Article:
People have lost 2.5 million Bitcoin, worth $25 billion, since it was created in 2009, according to a previous estimate by Chainalysis. But what’s missing in these numbers are the real human stories: mistakes, forgotten keys, accidental transactions and sheer, unfortunate bad luck.

But today all the memories are flooding back and people are sharing their stories. On Twitter, Anthony Sassano, product marketing manager at Set Protocol, asked, “What's your biggest crypto-related screw-up?” And he got more than a few responses.

Mt. Gox and missed mining opportunities

An Ethereum core developer, known under the pseudonym Antiprosynthesis, recalled Bitcoin’s most famous disaster: Mt. Gox. Once Bitcon’s most popular exchange, it was hacked for an extended period of time, losing $460 million.

Bitcoin exchange Mt Gox
Mt. Gox was the only major Bitcoin exchange back in 2013. Image: Shutterstock.

Antiprosynthesis wrote, “Moved my BTC to MtGox to sell for fiat because there was a price premium there... in early 2014.” The timing is what’s important here; Mt. Gox closed in February 2014. And those hoping to get any remaining money back are waiting indefinitely.

He wasn’t the only one with regrets. Developer Eric Elliott recalled mining Bitcoin back in 2010—when it was worth between $0.008 and $0.08. At this time, it was easy to mine Bitcoin and you could earn hundreds per day. But he gave up, thinking it wouldn’t make any money.

If he had mined just 1,000 Bitcoin, it would be worth nearly $10 million today. “Dreading the regret I'll feel when it hits $100k during the next 10x surge,” he added.


From ICOs to celebrity scams

There were similar tales from across the cryptosphere. Here are some wince-worthy moments that people regret.

ICOs were the funding craze that took 2017 by storm. But while some coins skyrocketed up, not everyone was on board. One pseudonymous crypto investor sold three million Tron just three weeks before its price rose 100X from $0.0025 to $0.25. If he had held onto his coins, they would have been worth $750,000 at its peak. The joys of hindsight.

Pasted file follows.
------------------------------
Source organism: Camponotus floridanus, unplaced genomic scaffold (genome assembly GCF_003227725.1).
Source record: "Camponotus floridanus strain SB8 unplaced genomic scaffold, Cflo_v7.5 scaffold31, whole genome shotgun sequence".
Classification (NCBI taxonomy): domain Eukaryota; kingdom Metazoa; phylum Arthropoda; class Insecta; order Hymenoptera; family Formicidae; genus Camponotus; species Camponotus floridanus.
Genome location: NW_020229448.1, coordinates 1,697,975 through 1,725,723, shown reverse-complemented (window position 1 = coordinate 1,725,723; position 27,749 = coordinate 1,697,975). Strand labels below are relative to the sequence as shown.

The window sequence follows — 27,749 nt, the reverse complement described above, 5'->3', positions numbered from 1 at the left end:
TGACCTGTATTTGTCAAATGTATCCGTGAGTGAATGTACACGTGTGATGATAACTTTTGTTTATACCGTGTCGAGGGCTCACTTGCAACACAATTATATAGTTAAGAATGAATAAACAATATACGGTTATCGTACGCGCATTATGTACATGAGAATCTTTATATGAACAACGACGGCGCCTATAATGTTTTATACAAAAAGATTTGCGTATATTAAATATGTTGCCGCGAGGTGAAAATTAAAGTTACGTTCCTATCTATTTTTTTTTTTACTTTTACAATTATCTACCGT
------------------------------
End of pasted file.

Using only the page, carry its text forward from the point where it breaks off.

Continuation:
Celebrity endorsements can be effective—but so can fake ones. A pseudonymous Twitter user revealed that he sent some Ethereum to an ICO website because “Elon Musk had invested in them.” The coins were never seen again.

He shouldn’t feel too bad though; both Sky News and TechCrunch fell foul of such convincing scams, reprinting them online as though they were genuine.

Market mistakes and fat fingers

Some people learned the hard way that markets are not quite as rational as you might believe. Tim Coulter, CEO of Truffle Suite, traded against Ethereum when it was worth just $3, betting on its price going down. At the time, he felt the price wouldn’t go up until after a large amount of technical work was completed.

What he didn’t expect was for the world to pile in on Bitcoin and other cryptocurrencies in late 2017, pushing the price of Bitcoin up to $20,000 and the price of Ethereum to $1,500 in early 2018. He said he has no plans to short the coin again.


Other mistakes are more simple. There’s the classic ‘fat finger’ mistake, where you accidentally sell a coin for way less than it’s worth—typically by adding an extra 0 onto the price. (Some coins are worth $0.0001 and it can be hard to see the difference). In this case, this crypto enthusiast lost $4,000 on decentralized exchange EtherDelta. Ouch.

Don’t forget The DAO. This was one of Ethereum’s biggest experiments that went wrong. It was supposed to be a self-running organization that would hand out grants, but a bug in the code led to a major heist worth $50 million. Most coins were recovered when the Ethereum blockchain was rewritten. But some people still have scars.

“Sent 100 eth to The Dao,” a Bitcoin and Ethereum enthusiast wrote on Twitter—with no further explanation. The memory must be painful enough.

Near misses and lucky breaks

Some of the stories ended on more positive notes. One pseudonymous Chainlink (LINK) fan sent 5,000 LINK to crypto exchange Kraken, when it didn’t support the coin. But a year later, the exchange recovered the coins. So all’s well that ends well.

Sometimes the mistakes are near misses too. Cryptocurrency trader Aaron Kruker said he nearly sent $10,000 instead of $100—another potential fat finger mistake—but caught himself just in time. “I just about break out in a sweat whenever I think about it,” he tweeted. A close call indeed.


Daily Debrief Newsletter

Start every day with the top news stories right now, plus original features, a podcast, videos and more.